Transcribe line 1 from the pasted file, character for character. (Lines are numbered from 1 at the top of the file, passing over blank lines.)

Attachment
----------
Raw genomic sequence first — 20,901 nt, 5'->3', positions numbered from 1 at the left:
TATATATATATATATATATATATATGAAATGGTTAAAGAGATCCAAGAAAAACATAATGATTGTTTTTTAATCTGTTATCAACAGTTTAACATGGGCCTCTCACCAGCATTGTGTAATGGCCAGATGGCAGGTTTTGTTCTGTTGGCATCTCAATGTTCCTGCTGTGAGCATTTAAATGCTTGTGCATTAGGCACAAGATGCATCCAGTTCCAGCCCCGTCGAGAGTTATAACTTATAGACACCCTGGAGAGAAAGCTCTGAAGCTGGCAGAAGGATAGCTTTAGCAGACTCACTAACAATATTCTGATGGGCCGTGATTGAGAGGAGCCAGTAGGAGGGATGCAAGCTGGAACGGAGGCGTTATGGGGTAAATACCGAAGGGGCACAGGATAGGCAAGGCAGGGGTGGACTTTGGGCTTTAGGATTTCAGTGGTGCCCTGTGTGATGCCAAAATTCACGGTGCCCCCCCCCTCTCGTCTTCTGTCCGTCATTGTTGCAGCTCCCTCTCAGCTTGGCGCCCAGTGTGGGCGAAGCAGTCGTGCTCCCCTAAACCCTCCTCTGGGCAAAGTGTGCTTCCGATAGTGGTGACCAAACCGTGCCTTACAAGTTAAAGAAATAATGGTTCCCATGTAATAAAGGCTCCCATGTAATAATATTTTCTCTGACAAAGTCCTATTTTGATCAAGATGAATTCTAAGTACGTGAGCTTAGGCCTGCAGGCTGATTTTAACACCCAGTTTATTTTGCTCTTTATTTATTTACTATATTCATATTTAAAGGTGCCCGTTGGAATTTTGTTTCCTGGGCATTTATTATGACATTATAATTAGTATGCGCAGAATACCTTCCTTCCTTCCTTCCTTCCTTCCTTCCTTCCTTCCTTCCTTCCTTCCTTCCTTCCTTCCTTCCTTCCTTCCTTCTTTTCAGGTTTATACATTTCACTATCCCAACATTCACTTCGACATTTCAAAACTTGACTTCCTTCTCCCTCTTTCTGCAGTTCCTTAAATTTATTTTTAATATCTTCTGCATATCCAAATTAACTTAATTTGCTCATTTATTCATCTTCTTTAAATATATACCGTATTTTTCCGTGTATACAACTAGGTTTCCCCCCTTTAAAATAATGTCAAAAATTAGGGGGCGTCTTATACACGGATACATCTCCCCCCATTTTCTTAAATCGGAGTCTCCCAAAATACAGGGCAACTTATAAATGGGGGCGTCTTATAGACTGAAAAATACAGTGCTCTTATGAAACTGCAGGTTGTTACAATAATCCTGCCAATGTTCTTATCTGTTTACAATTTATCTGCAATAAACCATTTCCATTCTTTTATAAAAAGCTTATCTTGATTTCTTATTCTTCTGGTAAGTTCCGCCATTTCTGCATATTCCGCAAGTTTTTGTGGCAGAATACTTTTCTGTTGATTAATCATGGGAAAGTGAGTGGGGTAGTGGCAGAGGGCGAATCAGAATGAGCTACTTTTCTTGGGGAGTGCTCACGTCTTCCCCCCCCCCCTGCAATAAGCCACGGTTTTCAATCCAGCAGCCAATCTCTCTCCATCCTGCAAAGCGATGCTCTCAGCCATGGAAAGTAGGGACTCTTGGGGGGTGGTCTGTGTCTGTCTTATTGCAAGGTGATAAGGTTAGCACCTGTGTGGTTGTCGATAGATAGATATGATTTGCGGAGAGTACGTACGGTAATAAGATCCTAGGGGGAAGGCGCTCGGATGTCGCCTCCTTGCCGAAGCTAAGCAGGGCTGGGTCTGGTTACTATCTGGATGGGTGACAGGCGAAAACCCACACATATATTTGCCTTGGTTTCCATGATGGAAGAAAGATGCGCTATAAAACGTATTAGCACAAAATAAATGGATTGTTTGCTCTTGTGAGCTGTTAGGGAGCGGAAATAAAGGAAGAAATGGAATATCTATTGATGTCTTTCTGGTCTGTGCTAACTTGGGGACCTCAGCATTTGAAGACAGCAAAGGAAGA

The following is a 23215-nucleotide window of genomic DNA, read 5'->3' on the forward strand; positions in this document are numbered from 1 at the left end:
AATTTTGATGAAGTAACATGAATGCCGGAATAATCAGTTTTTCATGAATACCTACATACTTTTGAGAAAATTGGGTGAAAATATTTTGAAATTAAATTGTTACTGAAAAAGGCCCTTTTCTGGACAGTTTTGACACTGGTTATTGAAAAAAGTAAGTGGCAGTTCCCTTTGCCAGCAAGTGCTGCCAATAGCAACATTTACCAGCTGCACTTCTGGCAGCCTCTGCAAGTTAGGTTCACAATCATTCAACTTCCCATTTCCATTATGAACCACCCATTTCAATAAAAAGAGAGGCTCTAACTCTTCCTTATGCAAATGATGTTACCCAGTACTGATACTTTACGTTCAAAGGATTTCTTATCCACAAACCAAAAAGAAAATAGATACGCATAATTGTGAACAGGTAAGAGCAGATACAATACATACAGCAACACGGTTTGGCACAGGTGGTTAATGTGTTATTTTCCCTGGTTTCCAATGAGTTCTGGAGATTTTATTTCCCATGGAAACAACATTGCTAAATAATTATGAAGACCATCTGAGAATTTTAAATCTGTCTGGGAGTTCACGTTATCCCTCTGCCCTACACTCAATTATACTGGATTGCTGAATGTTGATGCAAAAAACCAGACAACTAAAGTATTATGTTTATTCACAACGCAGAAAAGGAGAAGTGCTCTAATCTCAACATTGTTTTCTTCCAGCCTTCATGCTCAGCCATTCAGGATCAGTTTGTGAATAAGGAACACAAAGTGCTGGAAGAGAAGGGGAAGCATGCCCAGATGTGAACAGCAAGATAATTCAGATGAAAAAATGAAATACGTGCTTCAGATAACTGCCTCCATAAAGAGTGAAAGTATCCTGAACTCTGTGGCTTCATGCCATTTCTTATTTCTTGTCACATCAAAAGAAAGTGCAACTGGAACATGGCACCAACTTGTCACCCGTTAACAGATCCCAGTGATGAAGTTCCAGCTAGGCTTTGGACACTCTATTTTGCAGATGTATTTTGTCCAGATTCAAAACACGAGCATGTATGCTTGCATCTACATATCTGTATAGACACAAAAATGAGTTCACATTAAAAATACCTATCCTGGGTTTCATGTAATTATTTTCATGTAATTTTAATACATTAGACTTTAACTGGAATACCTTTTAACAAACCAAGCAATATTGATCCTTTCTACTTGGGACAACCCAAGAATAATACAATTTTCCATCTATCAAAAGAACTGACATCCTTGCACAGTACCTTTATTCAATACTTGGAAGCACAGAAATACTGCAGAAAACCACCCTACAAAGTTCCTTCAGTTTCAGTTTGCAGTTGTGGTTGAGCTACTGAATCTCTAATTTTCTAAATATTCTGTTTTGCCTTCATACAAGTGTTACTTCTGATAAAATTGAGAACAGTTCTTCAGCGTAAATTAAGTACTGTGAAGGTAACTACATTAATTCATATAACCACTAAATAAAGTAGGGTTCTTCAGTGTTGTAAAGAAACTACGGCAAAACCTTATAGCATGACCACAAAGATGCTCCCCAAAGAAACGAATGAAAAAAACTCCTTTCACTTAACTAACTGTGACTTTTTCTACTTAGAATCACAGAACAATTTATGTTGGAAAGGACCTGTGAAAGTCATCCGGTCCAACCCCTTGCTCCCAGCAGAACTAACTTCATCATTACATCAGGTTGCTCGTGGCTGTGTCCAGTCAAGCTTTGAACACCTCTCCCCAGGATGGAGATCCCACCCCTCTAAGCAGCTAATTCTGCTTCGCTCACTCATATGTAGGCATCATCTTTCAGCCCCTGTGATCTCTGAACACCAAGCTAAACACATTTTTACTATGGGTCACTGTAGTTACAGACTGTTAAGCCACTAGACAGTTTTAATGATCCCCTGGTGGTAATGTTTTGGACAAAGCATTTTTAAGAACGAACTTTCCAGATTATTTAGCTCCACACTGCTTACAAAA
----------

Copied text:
Raw genomic sequence first — 20,901 nt, 5'->3', positions numbered from 1 at the left: